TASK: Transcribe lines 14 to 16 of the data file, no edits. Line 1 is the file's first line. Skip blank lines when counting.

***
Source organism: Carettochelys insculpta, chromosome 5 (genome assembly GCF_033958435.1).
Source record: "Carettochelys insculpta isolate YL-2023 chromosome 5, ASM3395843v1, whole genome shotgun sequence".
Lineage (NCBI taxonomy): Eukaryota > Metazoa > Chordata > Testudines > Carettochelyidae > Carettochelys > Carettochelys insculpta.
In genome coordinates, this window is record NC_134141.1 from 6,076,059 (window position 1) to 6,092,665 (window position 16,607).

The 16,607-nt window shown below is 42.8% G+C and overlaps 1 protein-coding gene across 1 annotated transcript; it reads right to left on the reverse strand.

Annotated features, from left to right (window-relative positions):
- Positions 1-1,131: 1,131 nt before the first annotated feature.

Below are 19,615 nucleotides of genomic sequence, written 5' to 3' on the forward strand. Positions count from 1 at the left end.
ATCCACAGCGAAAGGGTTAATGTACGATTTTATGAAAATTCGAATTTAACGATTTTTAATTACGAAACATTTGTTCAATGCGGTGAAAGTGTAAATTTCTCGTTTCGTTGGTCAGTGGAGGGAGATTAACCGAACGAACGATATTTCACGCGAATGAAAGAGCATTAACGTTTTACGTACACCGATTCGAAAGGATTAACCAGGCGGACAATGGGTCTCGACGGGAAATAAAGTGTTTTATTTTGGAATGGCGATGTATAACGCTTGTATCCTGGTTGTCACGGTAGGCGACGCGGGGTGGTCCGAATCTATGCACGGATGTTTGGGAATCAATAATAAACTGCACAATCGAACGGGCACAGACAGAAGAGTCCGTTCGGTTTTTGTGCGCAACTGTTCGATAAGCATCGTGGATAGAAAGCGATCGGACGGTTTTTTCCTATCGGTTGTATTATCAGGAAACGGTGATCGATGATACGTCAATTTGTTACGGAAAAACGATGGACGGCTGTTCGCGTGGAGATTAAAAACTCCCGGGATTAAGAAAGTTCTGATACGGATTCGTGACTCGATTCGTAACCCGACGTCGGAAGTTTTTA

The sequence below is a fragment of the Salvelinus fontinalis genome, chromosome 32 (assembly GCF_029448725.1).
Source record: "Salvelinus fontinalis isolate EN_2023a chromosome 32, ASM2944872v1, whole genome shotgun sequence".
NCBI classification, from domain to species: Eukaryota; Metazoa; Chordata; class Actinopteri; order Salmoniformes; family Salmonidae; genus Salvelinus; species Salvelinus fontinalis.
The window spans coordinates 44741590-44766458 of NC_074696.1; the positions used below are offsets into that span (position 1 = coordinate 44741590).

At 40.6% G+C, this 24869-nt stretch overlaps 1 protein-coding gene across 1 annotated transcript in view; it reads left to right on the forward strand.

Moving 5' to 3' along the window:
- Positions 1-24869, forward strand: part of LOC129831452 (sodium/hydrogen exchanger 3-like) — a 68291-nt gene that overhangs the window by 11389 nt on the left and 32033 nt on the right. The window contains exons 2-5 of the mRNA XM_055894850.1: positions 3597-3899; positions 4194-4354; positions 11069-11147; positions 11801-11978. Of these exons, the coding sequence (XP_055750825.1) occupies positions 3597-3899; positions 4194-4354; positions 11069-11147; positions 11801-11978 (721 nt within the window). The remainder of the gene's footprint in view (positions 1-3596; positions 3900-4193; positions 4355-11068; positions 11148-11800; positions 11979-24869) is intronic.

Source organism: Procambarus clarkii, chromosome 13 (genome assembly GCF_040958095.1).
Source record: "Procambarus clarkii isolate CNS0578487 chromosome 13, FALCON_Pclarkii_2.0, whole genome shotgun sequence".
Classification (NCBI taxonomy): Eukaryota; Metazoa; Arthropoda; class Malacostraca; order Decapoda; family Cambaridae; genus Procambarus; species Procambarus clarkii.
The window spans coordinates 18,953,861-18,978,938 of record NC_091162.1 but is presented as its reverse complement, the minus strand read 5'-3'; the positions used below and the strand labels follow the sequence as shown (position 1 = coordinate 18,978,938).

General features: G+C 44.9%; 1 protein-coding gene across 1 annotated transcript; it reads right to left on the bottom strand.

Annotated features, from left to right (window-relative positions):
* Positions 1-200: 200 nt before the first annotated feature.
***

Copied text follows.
At 40.6% G+C, this 24869-nt stretch overlaps 1 protein-coding gene across 1 annotated transcript in view; it reads left to right on the forward strand.

Moving 5' to 3' along the window:
- Positions 1-24869, forward strand: part of LOC129831452 (sodium/hydrogen exchanger 3-like) — a 68291-nt gene that overhangs the window by 11389 nt on the left and 32033 nt on the right. The window contains exons 2-5 of the mRNA XM_055894850.1: positions 3597-3899; positions 4194-4354; positions 11069-11147; positions 11801-11978. Of these exons, the coding sequence (XP_055750825.1) occupies positions 3597-3899; positions 4194-4354; positions 11069-11147; positions 11801-11978 (721 nt within the window). The remainder of the gene's footprint in view (positions 1-3596; positions 3900-4193; positions 4355-11068; positions 11148-11800; positions 11979-24869) is intronic.